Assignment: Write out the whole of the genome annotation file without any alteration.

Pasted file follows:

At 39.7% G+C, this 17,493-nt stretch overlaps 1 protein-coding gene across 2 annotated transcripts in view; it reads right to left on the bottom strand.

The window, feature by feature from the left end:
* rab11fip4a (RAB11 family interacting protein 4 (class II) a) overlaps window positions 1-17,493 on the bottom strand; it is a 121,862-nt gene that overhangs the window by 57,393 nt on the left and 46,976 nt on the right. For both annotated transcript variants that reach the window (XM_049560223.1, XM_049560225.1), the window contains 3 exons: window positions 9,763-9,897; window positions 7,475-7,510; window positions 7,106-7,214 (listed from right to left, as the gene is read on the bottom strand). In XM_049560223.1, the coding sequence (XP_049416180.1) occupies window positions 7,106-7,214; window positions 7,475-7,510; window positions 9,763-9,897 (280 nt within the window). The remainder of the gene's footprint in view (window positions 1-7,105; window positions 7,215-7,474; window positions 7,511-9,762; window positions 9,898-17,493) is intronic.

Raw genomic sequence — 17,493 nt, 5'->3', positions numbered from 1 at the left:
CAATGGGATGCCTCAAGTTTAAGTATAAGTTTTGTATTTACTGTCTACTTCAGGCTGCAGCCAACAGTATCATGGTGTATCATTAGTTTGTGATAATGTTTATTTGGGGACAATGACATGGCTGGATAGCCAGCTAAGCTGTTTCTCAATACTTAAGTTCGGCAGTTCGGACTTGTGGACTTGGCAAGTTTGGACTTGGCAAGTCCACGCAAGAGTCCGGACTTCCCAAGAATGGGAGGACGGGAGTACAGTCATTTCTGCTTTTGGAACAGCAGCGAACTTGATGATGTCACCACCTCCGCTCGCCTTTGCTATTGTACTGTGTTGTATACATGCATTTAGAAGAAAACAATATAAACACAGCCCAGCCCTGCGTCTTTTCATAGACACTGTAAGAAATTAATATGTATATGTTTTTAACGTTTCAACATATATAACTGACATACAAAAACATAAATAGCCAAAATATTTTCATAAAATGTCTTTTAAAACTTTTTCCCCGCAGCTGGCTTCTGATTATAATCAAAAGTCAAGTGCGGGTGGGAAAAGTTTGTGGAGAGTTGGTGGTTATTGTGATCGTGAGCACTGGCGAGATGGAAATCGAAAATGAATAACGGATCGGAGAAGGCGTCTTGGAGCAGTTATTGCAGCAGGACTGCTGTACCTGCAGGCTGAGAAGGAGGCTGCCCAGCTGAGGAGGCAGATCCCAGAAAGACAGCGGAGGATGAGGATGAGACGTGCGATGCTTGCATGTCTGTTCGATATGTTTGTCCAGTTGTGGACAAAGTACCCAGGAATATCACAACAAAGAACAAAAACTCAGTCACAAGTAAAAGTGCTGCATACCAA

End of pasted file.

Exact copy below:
At 39.7% G+C, this 17,493-nt stretch overlaps 1 protein-coding gene across 2 annotated transcripts in view; it reads right to left on the bottom strand.

The window, feature by feature from the left end:
* rab11fip4a (RAB11 family interacting protein 4 (class II) a) overlaps window positions 1-17,493 on the bottom strand; it is a 121,862-nt gene that overhangs the window by 57,393 nt on the left and 46,976 nt on the right. For both annotated transcript variants that reach the window (XM_049560223.1, XM_049560225.1), the window contains 3 exons: window positions 9,763-9,897; window positions 7,475-7,510; window positions 7,106-7,214 (listed from right to left, as the gene is read on the bottom strand). In XM_049560223.1, the coding sequence (XP_049416180.1) occupies window positions 7,106-7,214; window positions 7,475-7,510; window positions 9,763-9,897 (280 nt within the window). The remainder of the gene's footprint in view (window positions 1-7,105; window positions 7,215-7,474; window positions 7,511-9,762; window positions 9,898-17,493) is intronic.

Raw genomic sequence — 17,493 nt, 5'->3', positions numbered from 1 at the left:
CAATGGGATGCCTCAAGTTTAAGTATAAGTTTTGTATTTACTGTCTACTTCAGGCTGCAGCCAACAGTATCATGGTGTATCATTAGTTTGTGATAATGTTTATTTGGGGACAATGACATGGCTGGATAGCCAGCTAAGCTGTTTCTCAATACTTAAGTTCGGCAGTTCGGACTTGTGGACTTGGCAAGTTTGGACTTGGCAAGTCCACGCAAGAGTCCGGACTTCCCAAGAATGGGAGGACGGGAGTACAGTCATTTCTGCTTTTGGAACAGCAGCGAACTTGATGATGTCACCACCTCCGCTCGCCTTTGCTATTGTACTGTGTTGTATACATGCATTTAGAAGAAAACAATATAAACACAGCCCAGCCCTGCGTCTTTTCATAGACACTGTAAGAAATTAATATGTATATGTTTTTAACGTTTCAACATATATAACTGACATACAAAAACATAAATAGCCAAAATATTTTCATAAAATGTCTTTTAAAACTTTTTCCCCGCAGCTGGCTTCTGATTATAATCAAAAGTCAAGTGCGGGTGGGAAAAGTTTGTGGAGAGTTGGTGGTTATTGTGATCGTGAGCACTGGCGAGATGGAAATCGAAAATGAATAACGGATCGGAGAAGGCGTCTTGGAGCAGTTATTGCAGCAGGACTGCTGTACCTGCAGGCTGAGAAGGAGGCTGCCCAGCTGAGGAGGCAGATCCCAGAAAGACAGCGGAGGATGAGGATGAGACGTGCGATGCTTGCATGTCTGTTCGATATGTTTGTCCAGTTGTGGACAAAGTACCCAGGAATATCACAACAAAGAACAAAAACTCAGTCACAAGTAAAAGTGCTGCATACCAA